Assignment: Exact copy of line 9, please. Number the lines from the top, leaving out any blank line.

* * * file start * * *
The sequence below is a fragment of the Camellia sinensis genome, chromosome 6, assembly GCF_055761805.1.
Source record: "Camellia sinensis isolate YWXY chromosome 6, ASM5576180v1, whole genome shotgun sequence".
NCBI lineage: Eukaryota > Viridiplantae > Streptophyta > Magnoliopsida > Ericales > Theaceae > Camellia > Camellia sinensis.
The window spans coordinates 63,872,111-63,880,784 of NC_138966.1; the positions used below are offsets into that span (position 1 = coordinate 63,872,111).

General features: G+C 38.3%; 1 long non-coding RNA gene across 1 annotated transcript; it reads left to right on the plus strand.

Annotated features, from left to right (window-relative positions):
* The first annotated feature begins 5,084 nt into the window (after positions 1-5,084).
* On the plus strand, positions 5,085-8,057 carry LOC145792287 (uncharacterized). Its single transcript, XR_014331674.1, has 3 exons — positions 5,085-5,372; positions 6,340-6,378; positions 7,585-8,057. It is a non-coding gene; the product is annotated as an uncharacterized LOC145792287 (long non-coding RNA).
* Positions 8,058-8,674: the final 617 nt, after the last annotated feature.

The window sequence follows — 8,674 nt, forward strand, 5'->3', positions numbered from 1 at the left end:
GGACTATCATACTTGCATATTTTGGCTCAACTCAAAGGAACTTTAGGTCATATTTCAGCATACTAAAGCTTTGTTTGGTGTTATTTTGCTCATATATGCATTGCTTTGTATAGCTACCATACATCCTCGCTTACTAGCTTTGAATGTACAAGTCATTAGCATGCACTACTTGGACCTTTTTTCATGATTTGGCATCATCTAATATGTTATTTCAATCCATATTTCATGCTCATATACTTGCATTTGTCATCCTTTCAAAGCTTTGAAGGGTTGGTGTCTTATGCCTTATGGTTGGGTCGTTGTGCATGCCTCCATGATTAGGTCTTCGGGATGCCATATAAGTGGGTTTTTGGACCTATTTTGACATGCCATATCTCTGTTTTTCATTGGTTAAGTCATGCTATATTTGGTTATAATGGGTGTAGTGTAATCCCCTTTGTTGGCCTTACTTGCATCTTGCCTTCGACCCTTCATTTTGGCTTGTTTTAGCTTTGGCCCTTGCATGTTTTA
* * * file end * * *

* Positions 8,058-8,674: the final 617 nt, after the last annotated feature.